Beers Keith Drank in Europe, Listed.

Though we both drank loads of beer on our trip (I mostly stuck with my beloved lambics), Keith was on a self-imposed mission to consume all of the Belgian Trappists.  Did he succeed?  Scroll down to find out.

* Timmerman’s
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Marathon Monday, or Getting Out of the City.

I remember my first Marathon Monday in Boston: I had to go to the printer to pick up copies of a short story I was submitting to a writing workshop the next day…  and of course the printer I ended up using was in Copley Square, practically sitting on top of the finish line.  I know, don’t tell me —  dumb move, but come on.  I was new to the city!  I didn’t know any better.  I had to elbow my way past throngs of marathon aficionados, and what normally would have been a fifteen-minute walk ended up being something like forty-five, because of all the revelers and runners.

Anyway, my point is this: unless you’re super-into marathons, get out of the city.  Which is exactly what Keith and I did, heading up I-95 to Newburyport.  Though we had a two Newburyport destinations in mind and one in Salem to loop us back home, our main goal was to do what the Filipino side of my family calls making paseo.  Making paseo is easy — it’s basically a mini-road trip.

joppa-fine-foods When we got to Newburyport, we first made our way to Joppa Fine Foods in the Tannery Mall, which is made up of all really cool and interesting converted mill space.  After sampling a few different cheeses, we decided on Pradera (Dutch cow’s milk) and Erhaki (French sheep’s milk), as well as a bottle of my favorite peach Lambic and a crusty, crunchy baguette.  In retrospect, I’m surprised we didn’t devour it in the car, but that might have been because I was too excited about our next stop, Tendercrop Farms.

tender-crop-2Tendercrop Farms is a small farm in Newbury that not only sells its own fruit and vegetables but also its own meat, poultry and baked goods.  Keith loaded up a basket with two different kinds of sausage (andouille and sweet Italian), corncob smoked bacon and cinnamon-raisin bread while I checked out the selection of herb seedlings in the nursery.  Something else I checked out was Buffy, Tendercrop’s buffalo; if you click on this photo, it will take you to a short slideshow of Buffy trying to ignore me.  I’m not joking when I say it’s a short slideshow — Keith pretty much pulled me down off of the rock I was perched on, saving you all from a twenty-frame slideshow of Buffy chewing.  (And yes, I needed to stand on a rock to see over Buffy’s fence.  What can I say?  I’m short, and that fence is tall.)  What you can’t see in the photos is Buffy’s penmate, a nameless white llama who also ignored me.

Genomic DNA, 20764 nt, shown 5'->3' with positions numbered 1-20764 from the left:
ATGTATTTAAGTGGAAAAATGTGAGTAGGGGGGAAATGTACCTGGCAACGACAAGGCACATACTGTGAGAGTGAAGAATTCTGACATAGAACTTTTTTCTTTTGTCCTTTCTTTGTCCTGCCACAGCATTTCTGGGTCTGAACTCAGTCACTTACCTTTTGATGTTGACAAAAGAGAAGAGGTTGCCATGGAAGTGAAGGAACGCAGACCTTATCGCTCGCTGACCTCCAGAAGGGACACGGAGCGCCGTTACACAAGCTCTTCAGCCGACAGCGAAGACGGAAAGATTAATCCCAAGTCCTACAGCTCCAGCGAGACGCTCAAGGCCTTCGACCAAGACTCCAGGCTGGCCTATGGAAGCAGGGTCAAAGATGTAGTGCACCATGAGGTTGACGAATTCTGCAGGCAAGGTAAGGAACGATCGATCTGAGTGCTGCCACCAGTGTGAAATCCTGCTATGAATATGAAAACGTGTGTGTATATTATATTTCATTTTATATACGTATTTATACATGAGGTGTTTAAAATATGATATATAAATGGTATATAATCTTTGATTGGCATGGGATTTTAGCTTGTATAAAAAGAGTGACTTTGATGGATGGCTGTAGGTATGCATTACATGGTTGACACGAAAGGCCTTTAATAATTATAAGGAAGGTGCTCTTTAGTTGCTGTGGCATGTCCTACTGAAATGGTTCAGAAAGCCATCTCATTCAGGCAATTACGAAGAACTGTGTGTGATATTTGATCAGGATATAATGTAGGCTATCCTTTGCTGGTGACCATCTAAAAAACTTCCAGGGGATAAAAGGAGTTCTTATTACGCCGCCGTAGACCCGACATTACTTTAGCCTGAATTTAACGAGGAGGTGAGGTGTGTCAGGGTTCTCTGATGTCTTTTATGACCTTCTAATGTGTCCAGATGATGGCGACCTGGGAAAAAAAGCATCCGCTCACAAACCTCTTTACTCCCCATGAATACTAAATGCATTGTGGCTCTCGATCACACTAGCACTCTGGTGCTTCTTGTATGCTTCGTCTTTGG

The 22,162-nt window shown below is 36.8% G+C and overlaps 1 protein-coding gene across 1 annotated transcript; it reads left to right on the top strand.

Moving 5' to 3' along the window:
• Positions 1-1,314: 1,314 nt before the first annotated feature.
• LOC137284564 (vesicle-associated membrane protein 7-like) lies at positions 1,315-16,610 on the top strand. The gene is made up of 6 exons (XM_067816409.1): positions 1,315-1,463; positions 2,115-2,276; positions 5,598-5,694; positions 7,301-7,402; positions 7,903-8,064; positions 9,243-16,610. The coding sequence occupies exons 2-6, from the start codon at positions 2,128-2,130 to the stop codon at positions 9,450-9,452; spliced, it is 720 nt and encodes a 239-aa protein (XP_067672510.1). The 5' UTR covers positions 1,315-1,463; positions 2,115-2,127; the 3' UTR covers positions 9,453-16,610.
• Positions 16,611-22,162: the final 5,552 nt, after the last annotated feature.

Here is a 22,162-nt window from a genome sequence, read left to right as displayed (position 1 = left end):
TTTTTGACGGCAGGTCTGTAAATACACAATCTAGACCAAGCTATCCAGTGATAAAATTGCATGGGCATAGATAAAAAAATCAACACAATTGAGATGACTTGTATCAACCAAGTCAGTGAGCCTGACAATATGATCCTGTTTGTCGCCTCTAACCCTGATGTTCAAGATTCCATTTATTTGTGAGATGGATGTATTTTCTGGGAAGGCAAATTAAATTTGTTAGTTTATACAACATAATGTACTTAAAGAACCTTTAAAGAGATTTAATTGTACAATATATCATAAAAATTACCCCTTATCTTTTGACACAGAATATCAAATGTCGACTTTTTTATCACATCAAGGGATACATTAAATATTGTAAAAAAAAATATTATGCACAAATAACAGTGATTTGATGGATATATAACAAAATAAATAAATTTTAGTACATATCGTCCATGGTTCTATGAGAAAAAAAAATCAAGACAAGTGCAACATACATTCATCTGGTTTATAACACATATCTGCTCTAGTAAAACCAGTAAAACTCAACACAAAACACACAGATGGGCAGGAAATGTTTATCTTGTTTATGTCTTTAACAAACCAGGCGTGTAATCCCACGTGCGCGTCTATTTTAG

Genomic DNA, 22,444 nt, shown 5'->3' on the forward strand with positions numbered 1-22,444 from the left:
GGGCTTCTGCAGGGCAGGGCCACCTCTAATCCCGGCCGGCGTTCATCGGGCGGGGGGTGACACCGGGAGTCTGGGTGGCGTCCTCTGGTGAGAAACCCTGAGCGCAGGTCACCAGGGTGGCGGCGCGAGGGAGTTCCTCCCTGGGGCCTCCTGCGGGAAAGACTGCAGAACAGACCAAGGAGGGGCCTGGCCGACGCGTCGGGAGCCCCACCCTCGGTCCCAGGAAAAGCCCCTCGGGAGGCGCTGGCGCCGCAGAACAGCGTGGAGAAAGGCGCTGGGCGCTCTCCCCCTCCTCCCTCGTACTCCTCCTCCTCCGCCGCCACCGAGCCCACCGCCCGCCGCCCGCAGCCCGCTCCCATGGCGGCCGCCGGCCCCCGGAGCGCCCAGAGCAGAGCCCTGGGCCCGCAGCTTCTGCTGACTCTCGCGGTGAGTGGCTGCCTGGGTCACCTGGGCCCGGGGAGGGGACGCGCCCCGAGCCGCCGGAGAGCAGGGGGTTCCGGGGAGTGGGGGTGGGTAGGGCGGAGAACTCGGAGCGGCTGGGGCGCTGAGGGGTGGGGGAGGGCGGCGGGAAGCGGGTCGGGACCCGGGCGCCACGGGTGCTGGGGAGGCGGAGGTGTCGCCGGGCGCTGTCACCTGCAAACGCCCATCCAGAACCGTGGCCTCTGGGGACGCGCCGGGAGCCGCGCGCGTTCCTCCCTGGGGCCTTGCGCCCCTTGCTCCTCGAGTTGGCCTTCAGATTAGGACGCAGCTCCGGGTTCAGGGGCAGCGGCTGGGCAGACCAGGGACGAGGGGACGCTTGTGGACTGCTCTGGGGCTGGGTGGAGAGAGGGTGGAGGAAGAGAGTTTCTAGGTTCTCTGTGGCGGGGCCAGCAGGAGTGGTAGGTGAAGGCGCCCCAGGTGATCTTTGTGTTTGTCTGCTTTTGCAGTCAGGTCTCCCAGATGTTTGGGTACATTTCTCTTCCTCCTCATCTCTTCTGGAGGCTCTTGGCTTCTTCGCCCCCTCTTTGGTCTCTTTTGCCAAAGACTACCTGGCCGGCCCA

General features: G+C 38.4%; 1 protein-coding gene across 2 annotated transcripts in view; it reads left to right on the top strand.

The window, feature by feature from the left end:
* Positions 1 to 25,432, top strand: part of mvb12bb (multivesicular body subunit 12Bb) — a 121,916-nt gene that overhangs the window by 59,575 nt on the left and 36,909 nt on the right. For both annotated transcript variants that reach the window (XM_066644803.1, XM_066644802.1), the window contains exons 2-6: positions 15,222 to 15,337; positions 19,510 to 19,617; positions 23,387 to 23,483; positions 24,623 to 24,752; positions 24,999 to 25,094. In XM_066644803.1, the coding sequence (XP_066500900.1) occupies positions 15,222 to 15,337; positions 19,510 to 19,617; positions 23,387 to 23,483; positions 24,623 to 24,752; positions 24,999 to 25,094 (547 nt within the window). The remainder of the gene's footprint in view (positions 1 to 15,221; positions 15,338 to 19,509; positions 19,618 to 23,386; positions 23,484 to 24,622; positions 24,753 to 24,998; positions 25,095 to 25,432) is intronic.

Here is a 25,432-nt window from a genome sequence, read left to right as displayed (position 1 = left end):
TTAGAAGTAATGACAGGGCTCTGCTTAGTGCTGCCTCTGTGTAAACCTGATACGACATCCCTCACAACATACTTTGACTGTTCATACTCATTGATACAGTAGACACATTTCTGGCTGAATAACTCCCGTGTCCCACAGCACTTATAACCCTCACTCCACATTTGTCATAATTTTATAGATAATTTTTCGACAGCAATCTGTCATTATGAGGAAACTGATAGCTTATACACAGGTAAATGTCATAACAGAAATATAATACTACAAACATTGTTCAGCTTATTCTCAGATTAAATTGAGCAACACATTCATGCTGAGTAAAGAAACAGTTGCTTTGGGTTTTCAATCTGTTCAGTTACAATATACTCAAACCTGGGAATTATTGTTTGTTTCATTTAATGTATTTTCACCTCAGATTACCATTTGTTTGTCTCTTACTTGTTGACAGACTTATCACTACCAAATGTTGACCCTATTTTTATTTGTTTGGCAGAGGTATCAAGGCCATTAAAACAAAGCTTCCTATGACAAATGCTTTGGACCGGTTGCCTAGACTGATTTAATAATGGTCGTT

the-old-spotAfter Tendercrop, Keith and I made paseo down to The Old Spot in Salem, where we were planning to have a late lunch (or early dinner, depending on how you look at it). I decided to order The Old Spot’s eponymous meat pie ($15.00) and a shandy with Hefeweizen ($5.oo).  I love a shandy: it’s happy and light, and a perfect counter-balance for something like meat pie — which Keith described as “cold, winter food.”  He’s not wrong there.  The Old Spot’s meat pie is made Guinness-stewed lamb and beef that is then smothered with rich, buttery mashed potatoes; with toasted corn kernels adding a bright sweetness and scallions giving the dish a crisp crunch, it’s a hearty one-course meal that would warm any stomach, no matter the weather.  (One note: I did think the beef and lamb were a bit under-seasoned, but those potatoes were perfect.)

Something else I should mention: Keith got the slow-roasted pork sandwich ($8.00), and it was fantastic, layered with Swiss cheese, Dijon mayonnaise and crunchy pickles, which gave the sweet pork a zippy bite. I would go back to The Old Spot for the sandwich alone.

The Old Spot is a British-style pub located on a picturesque corner of town across from the Hawthorne Hotel; it’s also near the Peabody Essex Museum, the Salem Witch Museum and the House of the Seven Gables — which inspired the Nathaniel Hawthorne novel of the same name — so a stop at The Old Spot is ideal even for a Salem-centric trip…  something I’m already thinking of planning for the next three-day weekend.